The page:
Today the mystery is the same: take the G-14. Manchester United and Liverpool (England), Juventus, Milan, and Inter (Italy), Olympique Marseille and Paris Saint Germain (France), Bayern and Borussia Dortmund (Germany), Ajax and PSV Eindhoven (Holland), FC Porto (Portugal), Barcelona and Real Madrid (Spain) are the original 14 from 2000. In 2002 4 more clubs were added: Arsenal (England), Olympique Lyon (France), Bayer Leverkusen (Germany), and Valencia (Spain). In terms of tradition, support, success, and even budgets the selection is weird. What exactly ever won the French clubs? Or Bayer Leverkusen? The Dutch traditionally run tight budgets, no matter what – are they richer clubs than, say, Galatasaray Istanbul or Panathinaikos Athens? Is it possible to think Borussia Dortmund ‘big’ club today? Why not Schalke-04? Is PSV Eindhoven more popular than the absent here Feyenoord? Is it enough to have clubs from only seven countries if the continent has now well over 50 states, and in football terms – even more, for Israel and Kazakhstan are part of the European football map. What about Russian clubs? They have increasingly growing budgets in the last years and the tendency is to get even more money. But if you get the Russians, what about clubs with traditions and passionate support? Like Crvena zvezda (Red Star) Belgrade or Steaua Bucharest? Are Chelsea and Liverpool in the same financial league today? Some giants of the past may be fading, like Benfica, Anderlecht, St. Etienne, but are Lazio and Roma to be ignored? Then again, what exactly Lazio and Roma ever won? The questions run into complete circle, a dead end. No matter what, football fans are conservative bunch – it would not do to create new clubs and spread them evenly around Europe.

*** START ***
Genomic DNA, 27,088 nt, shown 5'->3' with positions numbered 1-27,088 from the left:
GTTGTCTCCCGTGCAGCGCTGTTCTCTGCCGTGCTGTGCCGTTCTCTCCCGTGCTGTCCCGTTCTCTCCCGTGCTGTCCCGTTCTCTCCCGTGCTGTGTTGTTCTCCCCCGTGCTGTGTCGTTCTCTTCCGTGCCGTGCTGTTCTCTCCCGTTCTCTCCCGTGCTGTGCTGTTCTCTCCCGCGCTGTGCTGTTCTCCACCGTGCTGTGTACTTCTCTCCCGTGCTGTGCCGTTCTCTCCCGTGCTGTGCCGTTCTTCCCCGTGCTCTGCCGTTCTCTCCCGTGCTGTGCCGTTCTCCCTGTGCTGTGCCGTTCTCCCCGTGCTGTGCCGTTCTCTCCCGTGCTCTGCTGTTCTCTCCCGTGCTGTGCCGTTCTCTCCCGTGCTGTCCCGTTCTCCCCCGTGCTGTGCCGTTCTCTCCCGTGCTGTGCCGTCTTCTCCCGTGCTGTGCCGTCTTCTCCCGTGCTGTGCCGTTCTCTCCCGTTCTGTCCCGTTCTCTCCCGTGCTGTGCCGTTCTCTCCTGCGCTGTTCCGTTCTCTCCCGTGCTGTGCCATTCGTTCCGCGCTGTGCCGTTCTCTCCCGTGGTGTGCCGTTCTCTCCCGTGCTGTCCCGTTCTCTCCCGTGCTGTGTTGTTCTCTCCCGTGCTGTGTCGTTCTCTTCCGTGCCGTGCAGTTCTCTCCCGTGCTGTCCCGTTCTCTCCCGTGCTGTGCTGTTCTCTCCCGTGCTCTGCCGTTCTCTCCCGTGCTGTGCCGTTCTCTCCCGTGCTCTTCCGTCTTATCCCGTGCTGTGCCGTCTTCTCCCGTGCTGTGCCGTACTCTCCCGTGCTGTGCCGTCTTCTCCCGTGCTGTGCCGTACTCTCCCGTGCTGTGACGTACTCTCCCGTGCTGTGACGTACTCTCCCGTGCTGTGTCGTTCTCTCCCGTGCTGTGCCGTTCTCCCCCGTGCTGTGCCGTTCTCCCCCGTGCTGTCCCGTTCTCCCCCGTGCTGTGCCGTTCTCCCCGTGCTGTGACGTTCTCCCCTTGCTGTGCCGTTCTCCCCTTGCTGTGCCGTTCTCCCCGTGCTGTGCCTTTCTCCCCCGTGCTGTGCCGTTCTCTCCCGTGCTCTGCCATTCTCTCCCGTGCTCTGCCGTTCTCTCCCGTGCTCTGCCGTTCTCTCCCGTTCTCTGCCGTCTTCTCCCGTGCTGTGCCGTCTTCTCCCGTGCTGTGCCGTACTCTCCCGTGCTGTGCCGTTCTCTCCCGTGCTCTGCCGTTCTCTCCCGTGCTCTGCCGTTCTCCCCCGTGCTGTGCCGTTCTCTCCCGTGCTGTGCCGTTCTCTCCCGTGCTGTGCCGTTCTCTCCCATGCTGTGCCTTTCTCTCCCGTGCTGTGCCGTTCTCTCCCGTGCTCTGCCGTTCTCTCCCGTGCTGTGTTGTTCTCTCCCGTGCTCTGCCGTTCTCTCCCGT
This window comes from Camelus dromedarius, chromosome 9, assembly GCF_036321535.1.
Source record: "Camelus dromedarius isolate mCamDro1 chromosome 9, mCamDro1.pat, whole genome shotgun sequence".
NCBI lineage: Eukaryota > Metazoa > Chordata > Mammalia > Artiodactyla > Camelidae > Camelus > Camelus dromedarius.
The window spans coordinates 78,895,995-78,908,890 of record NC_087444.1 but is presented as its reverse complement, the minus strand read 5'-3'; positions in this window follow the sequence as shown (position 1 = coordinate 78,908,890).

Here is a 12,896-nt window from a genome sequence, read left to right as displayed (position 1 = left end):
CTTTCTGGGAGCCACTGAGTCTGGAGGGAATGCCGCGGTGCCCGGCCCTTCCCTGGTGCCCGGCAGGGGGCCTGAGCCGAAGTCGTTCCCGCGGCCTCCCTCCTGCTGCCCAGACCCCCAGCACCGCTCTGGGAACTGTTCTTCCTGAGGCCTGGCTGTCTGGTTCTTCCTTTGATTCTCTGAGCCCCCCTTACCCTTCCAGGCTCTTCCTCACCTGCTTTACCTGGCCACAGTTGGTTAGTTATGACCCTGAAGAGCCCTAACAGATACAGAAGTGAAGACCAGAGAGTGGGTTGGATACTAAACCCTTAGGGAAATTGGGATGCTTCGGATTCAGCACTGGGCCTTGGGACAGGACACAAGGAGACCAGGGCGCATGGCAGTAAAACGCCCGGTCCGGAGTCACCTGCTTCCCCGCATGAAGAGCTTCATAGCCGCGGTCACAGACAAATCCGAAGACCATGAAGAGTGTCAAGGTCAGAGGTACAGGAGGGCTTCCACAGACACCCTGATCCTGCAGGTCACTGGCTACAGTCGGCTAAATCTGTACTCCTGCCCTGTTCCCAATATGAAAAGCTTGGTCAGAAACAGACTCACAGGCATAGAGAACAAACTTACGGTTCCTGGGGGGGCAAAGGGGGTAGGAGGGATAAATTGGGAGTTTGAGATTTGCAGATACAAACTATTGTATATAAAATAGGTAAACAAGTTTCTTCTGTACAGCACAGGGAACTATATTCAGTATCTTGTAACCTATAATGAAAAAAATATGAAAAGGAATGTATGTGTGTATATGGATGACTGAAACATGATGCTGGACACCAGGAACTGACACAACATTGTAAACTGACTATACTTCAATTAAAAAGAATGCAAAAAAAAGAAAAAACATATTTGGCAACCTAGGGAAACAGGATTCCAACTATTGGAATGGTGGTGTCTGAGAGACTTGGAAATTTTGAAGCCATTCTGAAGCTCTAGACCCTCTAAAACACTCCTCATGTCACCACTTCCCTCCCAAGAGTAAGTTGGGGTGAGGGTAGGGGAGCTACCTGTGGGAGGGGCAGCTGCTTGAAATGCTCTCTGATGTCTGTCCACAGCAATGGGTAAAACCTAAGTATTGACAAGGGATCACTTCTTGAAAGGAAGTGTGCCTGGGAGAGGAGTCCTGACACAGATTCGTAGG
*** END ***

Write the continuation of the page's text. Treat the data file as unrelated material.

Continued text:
On the other hand, 18 clubs is classic football league format. Get those 18 of 2002 and it will be more than decent championship. May be.
In 1971 it looked more interesting than it is today – the revenue was still primarily from the gates. At least for the kid I was then, such a league was attractive. Imagine the thrill of Manchester United playing Real Madrid. Then! The thought of watching game after game between ManUnited and Real horrifies me in 2008. When this happens, don’t count on me paying any attention. Actually, I feel fans have been robbed after 1990 – and I am not alone in that: tournaments became boring business instead of fun and passion. The old news I recall as important moment of 1971 is tremendously sad news. Futile too.